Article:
The Obama administration believes that decisions about medical care should be made by a woman and her doctor, not a woman and her boss. We encourage the Senate to reject this cynical attempt to roll back decades of progress in women’s health.
The failure was in not championing the separation of church and state as a principle designed to insure free exercise of religion and protect the secular government from the encroachment of religion. This approach protects religion and the state. It is a principle worth fighting for and being proud of the fight. Instead, the Obama administration is now down the path of a convoluted morass of deciding when, and when not to, accommodate religion in our secular government. The line should be easy to find.
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in a recent case, much touted by supporters of the Blunt Amendment, the Supreme Court explained where the line should be drawn. The case is HOSANNA-TABOR EVANGELICAL LUTHERAN CHURCH AND SCHOOL v. EQUAL EMPLOYMENT OPPORTUNITY COMMISSION ET AL (PDF). Writing for a unanimous Court, Chief Justice Roberts stated:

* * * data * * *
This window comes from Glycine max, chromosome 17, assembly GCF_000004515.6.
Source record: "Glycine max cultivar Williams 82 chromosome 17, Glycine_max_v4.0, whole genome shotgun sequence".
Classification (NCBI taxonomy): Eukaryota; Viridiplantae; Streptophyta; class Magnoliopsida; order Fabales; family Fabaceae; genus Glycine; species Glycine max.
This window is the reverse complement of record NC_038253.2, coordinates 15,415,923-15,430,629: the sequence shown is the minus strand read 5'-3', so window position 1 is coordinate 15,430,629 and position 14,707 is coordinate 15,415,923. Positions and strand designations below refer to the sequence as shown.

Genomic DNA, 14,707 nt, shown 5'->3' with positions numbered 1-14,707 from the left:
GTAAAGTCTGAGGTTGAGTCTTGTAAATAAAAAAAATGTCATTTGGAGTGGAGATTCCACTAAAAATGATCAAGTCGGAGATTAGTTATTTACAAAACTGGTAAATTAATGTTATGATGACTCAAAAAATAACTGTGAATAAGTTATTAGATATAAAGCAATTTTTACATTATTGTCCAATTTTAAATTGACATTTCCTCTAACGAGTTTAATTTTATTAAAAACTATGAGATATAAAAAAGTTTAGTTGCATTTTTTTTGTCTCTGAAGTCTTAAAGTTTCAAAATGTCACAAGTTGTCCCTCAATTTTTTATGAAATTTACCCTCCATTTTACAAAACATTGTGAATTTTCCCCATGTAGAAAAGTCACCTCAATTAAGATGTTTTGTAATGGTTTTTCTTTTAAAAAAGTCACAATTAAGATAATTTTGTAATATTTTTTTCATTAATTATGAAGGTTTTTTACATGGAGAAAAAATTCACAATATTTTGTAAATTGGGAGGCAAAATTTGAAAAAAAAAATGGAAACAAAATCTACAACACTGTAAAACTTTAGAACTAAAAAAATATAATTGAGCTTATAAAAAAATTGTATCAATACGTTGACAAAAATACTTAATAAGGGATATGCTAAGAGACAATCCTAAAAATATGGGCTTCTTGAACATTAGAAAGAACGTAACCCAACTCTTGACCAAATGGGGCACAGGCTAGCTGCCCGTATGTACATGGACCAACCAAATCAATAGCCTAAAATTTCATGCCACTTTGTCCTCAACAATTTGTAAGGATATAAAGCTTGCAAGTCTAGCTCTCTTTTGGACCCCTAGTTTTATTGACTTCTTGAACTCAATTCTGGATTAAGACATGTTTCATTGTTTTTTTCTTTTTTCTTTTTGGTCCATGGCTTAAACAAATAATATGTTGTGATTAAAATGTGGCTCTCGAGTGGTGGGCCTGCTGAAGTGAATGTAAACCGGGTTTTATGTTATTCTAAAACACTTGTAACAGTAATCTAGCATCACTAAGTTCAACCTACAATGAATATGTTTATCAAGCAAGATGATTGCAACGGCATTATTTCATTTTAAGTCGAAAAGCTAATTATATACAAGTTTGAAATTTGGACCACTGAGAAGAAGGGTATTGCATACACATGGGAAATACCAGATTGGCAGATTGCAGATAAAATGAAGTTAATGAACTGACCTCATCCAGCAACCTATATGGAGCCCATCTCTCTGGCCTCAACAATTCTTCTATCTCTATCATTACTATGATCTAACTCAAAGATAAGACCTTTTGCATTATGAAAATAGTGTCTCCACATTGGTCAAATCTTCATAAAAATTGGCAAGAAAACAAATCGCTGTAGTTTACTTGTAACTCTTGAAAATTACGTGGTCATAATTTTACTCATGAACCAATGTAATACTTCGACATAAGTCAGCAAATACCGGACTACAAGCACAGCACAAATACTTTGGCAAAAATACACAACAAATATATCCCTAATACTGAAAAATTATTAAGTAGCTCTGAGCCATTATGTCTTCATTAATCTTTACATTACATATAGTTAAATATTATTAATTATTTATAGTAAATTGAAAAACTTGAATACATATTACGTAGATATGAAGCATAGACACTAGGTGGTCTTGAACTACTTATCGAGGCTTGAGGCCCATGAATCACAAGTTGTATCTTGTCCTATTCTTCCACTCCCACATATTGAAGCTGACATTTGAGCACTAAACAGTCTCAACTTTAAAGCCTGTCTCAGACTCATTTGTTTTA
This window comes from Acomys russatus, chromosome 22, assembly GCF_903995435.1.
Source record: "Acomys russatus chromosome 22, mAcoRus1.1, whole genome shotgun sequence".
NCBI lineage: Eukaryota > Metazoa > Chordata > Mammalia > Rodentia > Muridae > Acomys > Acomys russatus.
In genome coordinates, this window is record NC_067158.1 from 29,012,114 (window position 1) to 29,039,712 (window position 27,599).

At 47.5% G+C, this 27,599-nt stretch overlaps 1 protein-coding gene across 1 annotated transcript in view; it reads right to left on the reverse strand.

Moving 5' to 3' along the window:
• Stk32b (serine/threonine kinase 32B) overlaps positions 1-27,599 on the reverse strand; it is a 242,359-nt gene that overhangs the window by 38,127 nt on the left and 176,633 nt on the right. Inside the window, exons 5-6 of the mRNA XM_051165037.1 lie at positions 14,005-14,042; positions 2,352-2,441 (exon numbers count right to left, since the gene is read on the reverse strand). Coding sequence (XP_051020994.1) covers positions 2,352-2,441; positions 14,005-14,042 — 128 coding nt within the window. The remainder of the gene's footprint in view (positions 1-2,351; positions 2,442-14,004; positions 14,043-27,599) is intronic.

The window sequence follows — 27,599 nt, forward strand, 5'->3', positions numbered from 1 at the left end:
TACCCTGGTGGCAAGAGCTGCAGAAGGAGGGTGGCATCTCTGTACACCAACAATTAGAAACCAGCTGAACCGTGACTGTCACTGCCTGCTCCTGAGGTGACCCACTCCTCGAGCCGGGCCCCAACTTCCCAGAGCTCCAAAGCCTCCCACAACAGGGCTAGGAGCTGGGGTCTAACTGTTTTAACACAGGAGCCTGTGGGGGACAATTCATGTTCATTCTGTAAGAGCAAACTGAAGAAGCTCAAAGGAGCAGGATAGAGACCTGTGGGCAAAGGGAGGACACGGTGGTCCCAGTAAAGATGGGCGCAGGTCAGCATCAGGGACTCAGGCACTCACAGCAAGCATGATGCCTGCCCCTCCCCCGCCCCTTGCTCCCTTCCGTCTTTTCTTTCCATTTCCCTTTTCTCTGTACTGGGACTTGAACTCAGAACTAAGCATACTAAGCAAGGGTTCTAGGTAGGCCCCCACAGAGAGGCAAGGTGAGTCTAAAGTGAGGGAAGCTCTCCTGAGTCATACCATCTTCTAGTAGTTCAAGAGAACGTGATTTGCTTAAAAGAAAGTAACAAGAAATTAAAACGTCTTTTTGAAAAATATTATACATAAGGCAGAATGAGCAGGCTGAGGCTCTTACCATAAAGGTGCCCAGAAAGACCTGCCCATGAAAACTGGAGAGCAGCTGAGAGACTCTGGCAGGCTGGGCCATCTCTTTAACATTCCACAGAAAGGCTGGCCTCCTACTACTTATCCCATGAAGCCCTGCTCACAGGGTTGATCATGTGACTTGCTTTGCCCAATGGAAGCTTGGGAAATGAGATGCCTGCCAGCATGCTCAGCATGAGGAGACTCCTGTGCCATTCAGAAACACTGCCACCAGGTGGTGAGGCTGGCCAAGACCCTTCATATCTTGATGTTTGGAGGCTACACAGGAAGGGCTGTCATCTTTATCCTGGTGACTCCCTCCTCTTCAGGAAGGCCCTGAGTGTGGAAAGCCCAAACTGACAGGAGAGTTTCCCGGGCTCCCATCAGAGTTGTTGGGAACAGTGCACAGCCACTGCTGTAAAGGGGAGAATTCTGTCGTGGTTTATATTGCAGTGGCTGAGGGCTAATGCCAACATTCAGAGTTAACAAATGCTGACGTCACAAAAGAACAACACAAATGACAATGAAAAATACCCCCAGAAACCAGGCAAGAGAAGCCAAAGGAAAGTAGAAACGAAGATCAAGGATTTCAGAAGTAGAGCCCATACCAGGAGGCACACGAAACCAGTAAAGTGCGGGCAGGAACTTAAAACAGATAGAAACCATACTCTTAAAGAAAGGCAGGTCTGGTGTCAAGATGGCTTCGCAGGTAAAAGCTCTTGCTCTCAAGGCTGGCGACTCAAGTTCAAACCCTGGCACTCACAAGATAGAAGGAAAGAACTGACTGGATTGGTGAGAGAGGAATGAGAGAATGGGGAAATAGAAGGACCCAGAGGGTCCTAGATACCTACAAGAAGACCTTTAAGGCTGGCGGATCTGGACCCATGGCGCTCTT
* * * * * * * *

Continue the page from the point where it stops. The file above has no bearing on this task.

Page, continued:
Until today, we have not had occasion to consider whether this freedom of a religious organization to select its ministers is implicated by a suit alleging discrimination in employment. The Courts of Appeals, in contrast, have had extensive experience with this issue. Since the passage of Title VII of the Civil Rights Act of 1964, 42 U. S. C. §2000e et seq., and other employment discrimination laws, the Courts of Appeals have uniformly recognized the existence of a “ministerial exception,” grounded in the First Amendment, that precludes application of such legislation to claims concerning the employment relationship between a religious institution and its ministers. We agree that there is such a ministerial exception. The members of a religious group put their faith in the hands of their ministers.When is comes to the religious institution itself and its function as a ministry, the state has no role and must have no role. Thus a religion can choose to not ordinate women or persons of color as ministers. It can apply discriminatory rules in all aspects of its religious institutions, insisting that women be segregated from men, both in the place of worship or on transportation vehicles operated for purposes of the religious institution. (To be sure, the Court is not particularly consistent in application of this principle.)